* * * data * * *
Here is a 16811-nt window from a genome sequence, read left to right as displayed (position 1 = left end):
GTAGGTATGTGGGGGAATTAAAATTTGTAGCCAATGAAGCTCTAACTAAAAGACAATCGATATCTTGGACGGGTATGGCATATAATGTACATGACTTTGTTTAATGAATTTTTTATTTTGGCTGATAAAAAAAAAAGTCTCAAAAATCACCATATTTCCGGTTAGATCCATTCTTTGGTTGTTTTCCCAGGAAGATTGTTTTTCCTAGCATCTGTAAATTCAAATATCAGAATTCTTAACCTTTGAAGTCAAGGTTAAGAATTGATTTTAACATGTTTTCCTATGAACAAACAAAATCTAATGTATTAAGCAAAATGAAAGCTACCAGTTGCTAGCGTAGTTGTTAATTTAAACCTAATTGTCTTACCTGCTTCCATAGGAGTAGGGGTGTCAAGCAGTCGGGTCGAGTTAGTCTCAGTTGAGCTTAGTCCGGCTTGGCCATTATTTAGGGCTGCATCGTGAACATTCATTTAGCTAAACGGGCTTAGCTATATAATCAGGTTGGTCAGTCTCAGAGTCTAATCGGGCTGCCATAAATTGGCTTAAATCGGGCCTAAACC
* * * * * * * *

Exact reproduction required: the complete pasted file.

Here is a 16811-nt window from a genome sequence, read left to right as displayed (position 1 = left end):
GTAGGTATGTGGGGGAATTAAAATTTGTAGCCAATGAAGCTCTAACTAAAAGACAATCGATATCTTGGACGGGTATGGCATATAATGTACATGACTTTGTTTAATGAATTTTTTATTTTGGCTGATAAAAAAAAAAGTCTCAAAAATCACCATATTTCCGGTTAGATCCATTCTTTGGTTGTTTTCCCAGGAAGATTGTTTTTCCTAGCATCTGTAAATTCAAATATCAGAATTCTTAACCTTTGAAGTCAAGGTTAAGAATTGATTTTAACATGTTTTCCTATGAACAAACAAAATCTAATGTATTAAGCAAAATGAAAGCTACCAGTTGCTAGCGTAGTTGTTAATTTAAACCTAATTGTCTTACCTGCTTCCATAGGAGTAGGGGTGTCAAGCAGTCGGGTCGAGTTAGTCTCAGTTGAGCTTAGTCCGGCTTGGCCATTATTTAGGGCTGCATCGTGAACATTCATTTAGCTAAACGGGCTTAGCTATATAATCAGGTTGGTCAGTCTCAGAGTCTAATCGGGCTGCCATAAATTGGCTTAAATCGGGCCTAAACC